What To Do If Your Personal Data Has Been Compromised By EasyJet
The proliferation of connected devices, mobile apps, social media, and the internet has given rise to a new digital age. We live in a world where everything is right at our fingertips. However, with so much personal information being shared online and over mobile devices, there is also an increased risk of data breaches and cyberattacks. In fact, it was estimated that by 2021, hackers will have stolen personal information from 21 billion people across the globe. The scope of these attacks goes far beyond just checking someone’s Facebook profile or e-mail account.
If a malicious hacker gets their hands on your personal data, they can do some pretty terrible things with it. They can open new credit cards in your name; take out loans; buy property; apply for jobs in your name; change your address with utility companies; even pretend to be you and send malicious messages to your friends or family members. The result? A significant hit on your reputation, financial strain from clean-up costs, and repair of your reputation, plus a negative impact on any future job prospects because of the permanent record of having been hacked. One example of a recent high-profile data breach is easyJet. Head to EasyJet Data Breach Claim | Get Your Compensation (data-breach.com) if you think you’ve been affected by this data breach.
The first thing you need to do if you’ve discovered that your data has been compromised or stolen is to contact the company that has been affected. Find out how they discovered the breach, identify which of their systems have been hacked, what personal information was accessed, and what steps they are taking to prevent further data breaches. If you don’t receive a response or aren’t satisfied with their efforts to resolve the incident, you can report the breach to a government agency, such as the Information Commissioner's Office (ICO). The FTC handles all data breach investigations and enforces security breach notification rules. You can also find out if your state has a separate data breach investigation team.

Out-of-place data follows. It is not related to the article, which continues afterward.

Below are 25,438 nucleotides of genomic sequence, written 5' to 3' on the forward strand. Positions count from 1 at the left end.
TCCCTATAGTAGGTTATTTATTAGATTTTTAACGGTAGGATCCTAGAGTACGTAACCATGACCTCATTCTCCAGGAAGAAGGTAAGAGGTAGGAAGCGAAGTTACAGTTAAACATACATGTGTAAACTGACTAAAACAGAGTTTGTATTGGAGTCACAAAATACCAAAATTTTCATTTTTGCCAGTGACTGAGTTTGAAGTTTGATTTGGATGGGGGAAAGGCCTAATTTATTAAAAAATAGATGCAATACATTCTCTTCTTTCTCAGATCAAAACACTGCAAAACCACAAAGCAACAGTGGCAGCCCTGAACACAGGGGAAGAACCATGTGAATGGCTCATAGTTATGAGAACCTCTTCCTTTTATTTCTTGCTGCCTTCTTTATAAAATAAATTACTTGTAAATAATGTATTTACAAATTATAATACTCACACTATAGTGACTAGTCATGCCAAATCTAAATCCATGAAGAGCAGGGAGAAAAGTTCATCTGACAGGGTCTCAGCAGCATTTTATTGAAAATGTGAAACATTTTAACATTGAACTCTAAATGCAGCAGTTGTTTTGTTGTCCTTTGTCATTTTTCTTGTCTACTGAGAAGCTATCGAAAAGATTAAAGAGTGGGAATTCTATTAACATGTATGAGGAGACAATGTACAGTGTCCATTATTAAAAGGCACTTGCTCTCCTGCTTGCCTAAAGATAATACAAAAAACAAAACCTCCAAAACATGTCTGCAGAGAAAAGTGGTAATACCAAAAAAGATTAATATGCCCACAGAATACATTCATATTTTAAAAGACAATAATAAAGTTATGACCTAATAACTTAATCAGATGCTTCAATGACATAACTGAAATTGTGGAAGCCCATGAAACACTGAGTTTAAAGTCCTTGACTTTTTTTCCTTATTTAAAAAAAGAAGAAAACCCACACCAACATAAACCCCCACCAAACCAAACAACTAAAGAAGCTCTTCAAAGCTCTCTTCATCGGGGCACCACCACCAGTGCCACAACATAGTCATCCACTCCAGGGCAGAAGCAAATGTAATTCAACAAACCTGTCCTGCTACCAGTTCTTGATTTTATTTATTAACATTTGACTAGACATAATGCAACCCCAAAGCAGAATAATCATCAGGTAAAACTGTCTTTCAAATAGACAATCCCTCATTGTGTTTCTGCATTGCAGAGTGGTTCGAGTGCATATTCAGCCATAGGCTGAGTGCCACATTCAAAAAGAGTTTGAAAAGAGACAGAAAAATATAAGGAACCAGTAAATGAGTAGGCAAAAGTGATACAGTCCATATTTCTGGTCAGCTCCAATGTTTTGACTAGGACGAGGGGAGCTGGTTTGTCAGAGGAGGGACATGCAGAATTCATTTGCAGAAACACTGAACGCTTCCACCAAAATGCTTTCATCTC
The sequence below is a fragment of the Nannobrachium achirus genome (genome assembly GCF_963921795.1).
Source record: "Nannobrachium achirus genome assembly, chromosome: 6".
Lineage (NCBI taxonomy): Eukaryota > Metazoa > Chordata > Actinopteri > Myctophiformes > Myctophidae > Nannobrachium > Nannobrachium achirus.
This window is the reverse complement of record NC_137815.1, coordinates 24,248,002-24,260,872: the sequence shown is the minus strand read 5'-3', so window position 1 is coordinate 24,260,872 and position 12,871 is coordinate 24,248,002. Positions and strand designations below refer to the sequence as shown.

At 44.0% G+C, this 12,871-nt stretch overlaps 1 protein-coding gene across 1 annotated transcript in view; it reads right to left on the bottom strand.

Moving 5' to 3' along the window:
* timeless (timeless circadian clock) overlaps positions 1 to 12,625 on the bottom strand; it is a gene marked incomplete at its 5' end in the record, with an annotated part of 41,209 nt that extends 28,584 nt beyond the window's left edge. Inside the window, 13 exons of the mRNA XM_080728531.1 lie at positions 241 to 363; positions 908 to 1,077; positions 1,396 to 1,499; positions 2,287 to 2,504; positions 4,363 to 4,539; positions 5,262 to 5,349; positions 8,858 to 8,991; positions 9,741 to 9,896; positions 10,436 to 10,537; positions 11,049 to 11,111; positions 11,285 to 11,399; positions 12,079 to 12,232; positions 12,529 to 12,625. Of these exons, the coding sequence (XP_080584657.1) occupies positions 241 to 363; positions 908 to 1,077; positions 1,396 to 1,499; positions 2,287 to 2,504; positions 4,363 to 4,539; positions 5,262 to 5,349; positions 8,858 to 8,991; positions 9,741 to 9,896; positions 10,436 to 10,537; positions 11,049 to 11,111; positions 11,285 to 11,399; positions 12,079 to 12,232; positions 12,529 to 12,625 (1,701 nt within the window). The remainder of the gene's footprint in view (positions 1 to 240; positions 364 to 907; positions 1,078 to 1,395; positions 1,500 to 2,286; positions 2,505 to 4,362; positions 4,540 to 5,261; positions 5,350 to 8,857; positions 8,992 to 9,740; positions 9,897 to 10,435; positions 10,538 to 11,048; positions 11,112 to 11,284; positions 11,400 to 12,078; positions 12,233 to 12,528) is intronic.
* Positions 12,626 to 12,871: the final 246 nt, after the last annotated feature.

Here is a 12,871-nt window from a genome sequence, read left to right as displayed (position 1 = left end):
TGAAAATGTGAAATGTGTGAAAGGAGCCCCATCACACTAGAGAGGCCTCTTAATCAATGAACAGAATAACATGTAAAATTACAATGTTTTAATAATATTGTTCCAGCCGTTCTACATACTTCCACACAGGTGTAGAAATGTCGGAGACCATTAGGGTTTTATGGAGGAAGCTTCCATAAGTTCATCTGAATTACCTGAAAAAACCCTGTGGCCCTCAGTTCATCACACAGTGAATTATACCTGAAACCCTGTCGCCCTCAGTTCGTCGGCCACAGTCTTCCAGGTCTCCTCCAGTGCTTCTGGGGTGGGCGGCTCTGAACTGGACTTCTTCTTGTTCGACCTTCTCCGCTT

COPYRIGHT_WI: Published on https://washingtonindependent.com/what-to-do-if-your-personal-data-has-been-compromised/ by Jaya Mckeown on 2022-06-29T01:31:44.603Z
Checking your credit report on a regular basis is an excellent way to catch identity theft early on. Credit monitoring services are a good way to do this but be careful. Some companies promise to monitor your credit report for you, but they may only provide you with a copy of your credit report, which is only one of the three pieces of data that credit bureaus collect when determining your credit score (others are your payment history and the amount of debt you have). Credit monitoring services that provide you with copies of your credit reports are best, as they will tell you when something is amiss.
Make sure you change your passwords regularly and use strong passwords that are at least 15 characters long and don’t contain any personal information. Avoid reusing passwords across multiple accounts. Password reuse is a common way that hackers break into multiple accounts at once.
Once you’ve determined that you have become a victim of identity theft, you must contact your local police station and file a report. The report will help you prove to creditors and financial institutions that you didn’t open these fraudulent accounts and request fraudulent loans.
You can take a number of steps to keep your data safe and minimise the risk of becoming a victim of identity theft. Here are a few recommendations:
- Stay current with all software updates: Most operating systems and software come with regular updates that patch security vulnerabilities and fix bugs. Make sure you’re installing updates as soon as they come out, so you don’t leave yourself open to attack.
- Use strong, unique passwords for all your online accounts: Make sure your passwords are at least 15 characters long and contain a mix of letters, numbers, symbols, and upper-and lower-case letters. Don’t reuse passwords across multiple accounts.
- Avoid clicking on suspicious links or downloading suspicious files: Hackers will sometimes create malicious links or download files that contain viruses or malware. Avoid clicking on links or downloading files from sources you don’t trust.
- Limit your use of public Wi-Fi: Public Wi-Fi networks aren’t secure, so it’s best to limit the use of your devices’ Wi-Fi while you’re in a public place. It’s better to connect to the Internet using your mobile network or your cellular data plan to avoid being at risk of identity theft and cyberattacks.